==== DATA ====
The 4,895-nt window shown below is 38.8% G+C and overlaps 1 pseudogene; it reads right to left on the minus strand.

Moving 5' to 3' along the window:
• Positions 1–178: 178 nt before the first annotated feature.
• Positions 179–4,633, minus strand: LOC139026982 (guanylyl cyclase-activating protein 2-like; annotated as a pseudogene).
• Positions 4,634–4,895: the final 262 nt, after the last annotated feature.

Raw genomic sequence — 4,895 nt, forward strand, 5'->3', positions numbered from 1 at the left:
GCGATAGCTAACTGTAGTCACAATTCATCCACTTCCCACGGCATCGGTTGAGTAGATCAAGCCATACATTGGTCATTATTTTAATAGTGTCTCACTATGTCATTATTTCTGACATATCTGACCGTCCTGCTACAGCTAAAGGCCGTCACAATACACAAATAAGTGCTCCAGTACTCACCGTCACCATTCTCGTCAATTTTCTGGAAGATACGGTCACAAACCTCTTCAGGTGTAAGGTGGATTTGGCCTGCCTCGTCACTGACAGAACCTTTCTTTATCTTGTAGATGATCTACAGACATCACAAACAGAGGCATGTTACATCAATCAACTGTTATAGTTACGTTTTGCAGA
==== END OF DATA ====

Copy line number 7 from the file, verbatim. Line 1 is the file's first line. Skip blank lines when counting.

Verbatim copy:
GCGATAGCTAACTGTAGTCACAATTCATCCACTTCCCACGGCATCGGTTGAGTAGATCAAGCCATACATTGGTCATTATTTTAATAGTGTCTCACTATGTCATTATTTCTGACATATCTGACCGTCCTGCTACAGCTAAAGGCCGTCACAATACACAAATAAGTGCTCCAGTACTCACCGTCACCATTCTCGTCAATTTTCTGGAAGATACGGTCACAAACCTCTTCAGGTGTAAGGTGGATTTGGCCTGCCTCGTCACTGACAGAACCTTTCTTTATCTTGTAGATGATCTACAGACATCACAAACAGAGGCATGTTACATCAATCAACTGTTATAGTTACGTTTTGCAGA